Premises Liability: The Open and Obvious Hazard and Assumption of Risk

October 12th, 2015

“HOME OF THROWED ROLLS”

If you are from southern Missouri, there is no doubt you have invited yourself to the aroma of stewed tomatoes, fried potatoes, okra, and, of course, warm rolls from Lambert’s Café. For decades, Lambert’s Café has operated its restaurants in Sikeston and Ozark, Missouri and has become famous for being the “Home of Throwed Rolls.”

Recently, however, you may have seen that a patron of this long-standing establishment sustained injuries after being struck in the eye by a bread roll. See Tucker v. Lambert’s Café, Case No., 15CG-CC00236 (Cape Girardeau, Missouri Circuit Court). Now, being subject to litigation, this begs the question: Is Lambert’s Café’s practice of throwing rolls to its patrons a dangerous or defective condition? If so, has Lambert’s Café’s reputation and advertisements created an open and obvious hazard or provided an argument that patrons assume the risk under the circumstances?

To prevail on a premises liability claim under the circumstances, a plaintiff in Missouri must show that:

1. A dangerous condition existed on the premises;

2. The possessor of the premises knew, or, through the use of ordinary care, should have known of the condition; and

3. The possessor failed to use ordinary care to remove, remedy, or warn of the danger;

4. As a result, plaintiff was injured. MAI – 6th 22.03

The possessor of a premises is liable when it is shown that the dangerous condition of the premises involved an unreasonable risk of harm to the plaintiff, and that the possessor of the premises should expect that the plaintiff would not have discovered or realized the danger or would fail to protect herself against such danger. Crow v. Kansas Power & Light Co., 174 S.W.3d 523 (Mo. Ct. App. W.D. 2005). With the language of the Crow decision in mind, the possessor of a premises can defeat a premises liability claim if an open and obvious hazard is shown.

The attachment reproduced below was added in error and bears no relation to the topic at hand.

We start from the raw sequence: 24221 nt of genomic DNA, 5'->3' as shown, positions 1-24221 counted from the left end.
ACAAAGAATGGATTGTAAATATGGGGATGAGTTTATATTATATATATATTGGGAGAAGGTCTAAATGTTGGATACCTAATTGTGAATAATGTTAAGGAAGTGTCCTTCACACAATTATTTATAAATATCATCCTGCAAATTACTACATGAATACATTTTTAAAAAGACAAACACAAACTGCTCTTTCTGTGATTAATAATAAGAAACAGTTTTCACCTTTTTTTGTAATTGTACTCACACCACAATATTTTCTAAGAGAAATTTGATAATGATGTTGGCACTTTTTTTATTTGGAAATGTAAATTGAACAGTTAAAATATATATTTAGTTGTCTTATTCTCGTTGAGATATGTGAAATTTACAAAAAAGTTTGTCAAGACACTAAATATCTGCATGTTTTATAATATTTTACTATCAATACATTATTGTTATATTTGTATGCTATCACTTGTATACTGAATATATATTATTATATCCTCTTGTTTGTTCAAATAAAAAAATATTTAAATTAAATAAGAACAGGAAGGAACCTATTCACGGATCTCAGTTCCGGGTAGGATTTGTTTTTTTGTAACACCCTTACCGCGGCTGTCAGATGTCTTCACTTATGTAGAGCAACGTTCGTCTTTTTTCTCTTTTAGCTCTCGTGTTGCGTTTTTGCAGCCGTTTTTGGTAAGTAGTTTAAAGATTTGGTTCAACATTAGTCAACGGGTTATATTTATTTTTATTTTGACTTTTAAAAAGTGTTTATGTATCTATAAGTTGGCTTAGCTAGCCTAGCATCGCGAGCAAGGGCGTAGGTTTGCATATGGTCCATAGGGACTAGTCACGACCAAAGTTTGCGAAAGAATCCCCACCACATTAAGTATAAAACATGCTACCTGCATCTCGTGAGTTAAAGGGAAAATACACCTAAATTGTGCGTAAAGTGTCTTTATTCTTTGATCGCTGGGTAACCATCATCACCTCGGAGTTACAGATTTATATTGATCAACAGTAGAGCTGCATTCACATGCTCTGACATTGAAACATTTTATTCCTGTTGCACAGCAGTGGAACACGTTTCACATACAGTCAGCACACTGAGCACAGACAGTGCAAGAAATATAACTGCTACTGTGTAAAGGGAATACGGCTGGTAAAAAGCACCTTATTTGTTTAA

An open and obvious hazard is a hazard that is known or reasonably discoverable by the plaintiff. Even if a hazard is known or reasonably discoverable, however, a possessor of a premises may still be found liable if the possessor should anticipate the harm to the plaintiff despite plaintiff’s knowledge of the condition or its obviousness. However, everyone has a duty to exercise due care for his or her own safety, and a duty to look for those things that can be seen or foreseen, so that the possessor of a premises has a right to expect plaintiff to exercise ordinary care or prudence to avoid injury to themselves. Crow, Id.

An assumption of risk can be express or implied. An implied assumption of risk is divided into the implied primary assumption of risk and the implied secondary assumption of risk. An implied primary assumption of risk is a complete defense to a premises liability claim and occurs when a plaintiff voluntarily enters into a relationship with a possessor of a premises involving certain well-known incidental risks. An implied secondary assumption of risk is a ground for apportionment of fault between the parties and occurs when a party breaches a duty of care, and the other party chooses to encounter the known risk arising from that breach of duty. Lewis v. Snow Creek, Inc., 6 S.W.3d 388, 395 (Mo. Ct. App. W.D. 1999).

Arguably, a dangerous condition existed at Lambert’s Café, the “Home of Throwed Rolls.” The practice of throwing rolls may be inherently dangerous. Whether it be the employee tossing a roll astray or the patron making an Odell Beckham Jr. attempt at catching it, injury could result. Whichever the circumstance, Lambert’s Café, as possessor of the premises, knew of the “condition” and, for decades, has used the “condition” in its marketing to attract patrons.

But, in plastering “Home of Throwed Rolls” on all of its signage and advertising campaigns, has Lambert’s Café properly warned its patrons of the existing danger making its practice of throwing rolls an open and obvious condition or, even further, provided itself a defense that its patrons are assuming the risk? Stay tuned, as the Court will be forced to decide these issues in the near future.

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